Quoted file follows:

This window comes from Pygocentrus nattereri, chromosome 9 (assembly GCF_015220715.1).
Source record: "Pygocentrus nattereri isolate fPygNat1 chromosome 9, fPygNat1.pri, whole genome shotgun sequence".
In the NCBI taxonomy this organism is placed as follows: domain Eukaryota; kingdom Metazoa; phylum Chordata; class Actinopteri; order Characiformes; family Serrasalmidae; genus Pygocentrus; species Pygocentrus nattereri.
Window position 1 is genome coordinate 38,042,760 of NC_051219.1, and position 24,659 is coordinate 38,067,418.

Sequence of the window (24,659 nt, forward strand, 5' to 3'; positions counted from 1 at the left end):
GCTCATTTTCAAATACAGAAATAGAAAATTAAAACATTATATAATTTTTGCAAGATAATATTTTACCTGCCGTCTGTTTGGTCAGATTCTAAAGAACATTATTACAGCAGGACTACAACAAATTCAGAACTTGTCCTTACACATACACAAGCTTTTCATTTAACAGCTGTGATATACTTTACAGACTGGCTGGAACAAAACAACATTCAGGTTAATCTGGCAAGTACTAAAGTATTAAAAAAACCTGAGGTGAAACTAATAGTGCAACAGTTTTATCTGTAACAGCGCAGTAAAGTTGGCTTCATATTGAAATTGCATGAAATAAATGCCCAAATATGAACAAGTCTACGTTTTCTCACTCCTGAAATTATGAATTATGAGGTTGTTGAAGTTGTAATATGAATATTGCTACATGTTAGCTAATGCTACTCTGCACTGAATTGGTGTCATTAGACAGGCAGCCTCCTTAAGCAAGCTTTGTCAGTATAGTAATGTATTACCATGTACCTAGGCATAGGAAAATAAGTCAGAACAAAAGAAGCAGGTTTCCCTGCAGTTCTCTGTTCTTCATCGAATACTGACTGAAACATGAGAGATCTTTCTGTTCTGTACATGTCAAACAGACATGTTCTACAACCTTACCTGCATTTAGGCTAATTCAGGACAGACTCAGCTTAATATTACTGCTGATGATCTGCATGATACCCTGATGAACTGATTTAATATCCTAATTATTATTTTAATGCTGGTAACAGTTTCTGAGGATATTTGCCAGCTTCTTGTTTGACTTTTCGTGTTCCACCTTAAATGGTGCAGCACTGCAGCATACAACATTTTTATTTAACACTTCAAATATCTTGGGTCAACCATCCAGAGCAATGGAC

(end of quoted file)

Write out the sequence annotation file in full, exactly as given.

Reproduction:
This window comes from Pygocentrus nattereri, chromosome 9 (assembly GCF_015220715.1).
Source record: "Pygocentrus nattereri isolate fPygNat1 chromosome 9, fPygNat1.pri, whole genome shotgun sequence".
In the NCBI taxonomy this organism is placed as follows: domain Eukaryota; kingdom Metazoa; phylum Chordata; class Actinopteri; order Characiformes; family Serrasalmidae; genus Pygocentrus; species Pygocentrus nattereri.
Window position 1 is genome coordinate 38,042,760 of NC_051219.1, and position 24,659 is coordinate 38,067,418.

Sequence of the window (24,659 nt, forward strand, 5' to 3'; positions counted from 1 at the left end):
GCTCATTTTCAAATACAGAAATAGAAAATTAAAACATTATATAATTTTTGCAAGATAATATTTTACCTGCCGTCTGTTTGGTCAGATTCTAAAGAACATTATTACAGCAGGACTACAACAAATTCAGAACTTGTCCTTACACATACACAAGCTTTTCATTTAACAGCTGTGATATACTTTACAGACTGGCTGGAACAAAACAACATTCAGGTTAATCTGGCAAGTACTAAAGTATTAAAAAAACCTGAGGTGAAACTAATAGTGCAACAGTTTTATCTGTAACAGCGCAGTAAAGTTGGCTTCATATTGAAATTGCATGAAATAAATGCCCAAATATGAACAAGTCTACGTTTTCTCACTCCTGAAATTATGAATTATGAGGTTGTTGAAGTTGTAATATGAATATTGCTACATGTTAGCTAATGCTACTCTGCACTGAATTGGTGTCATTAGACAGGCAGCCTCCTTAAGCAAGCTTTGTCAGTATAGTAATGTATTACCATGTACCTAGGCATAGGAAAATAAGTCAGAACAAAAGAAGCAGGTTTCCCTGCAGTTCTCTGTTCTTCATCGAATACTGACTGAAACATGAGAGATCTTTCTGTTCTGTACATGTCAAACAGACATGTTCTACAACCTTACCTGCATTTAGGCTAATTCAGGACAGACTCAGCTTAATATTACTGCTGATGATCTGCATGATACCCTGATGAACTGATTTAATATCCTAATTATTATTTTAATGCTGGTAACAGTTTCTGAGGATATTTGCCAGCTTCTTGTTTGACTTTTCGTGTTCCACCTTAAATGGTGCAGCACTGCAGCATACAACATTTTTATTTAACACTTCAAATATCTTGGGTCAACCATCCAGAGCAATGGAC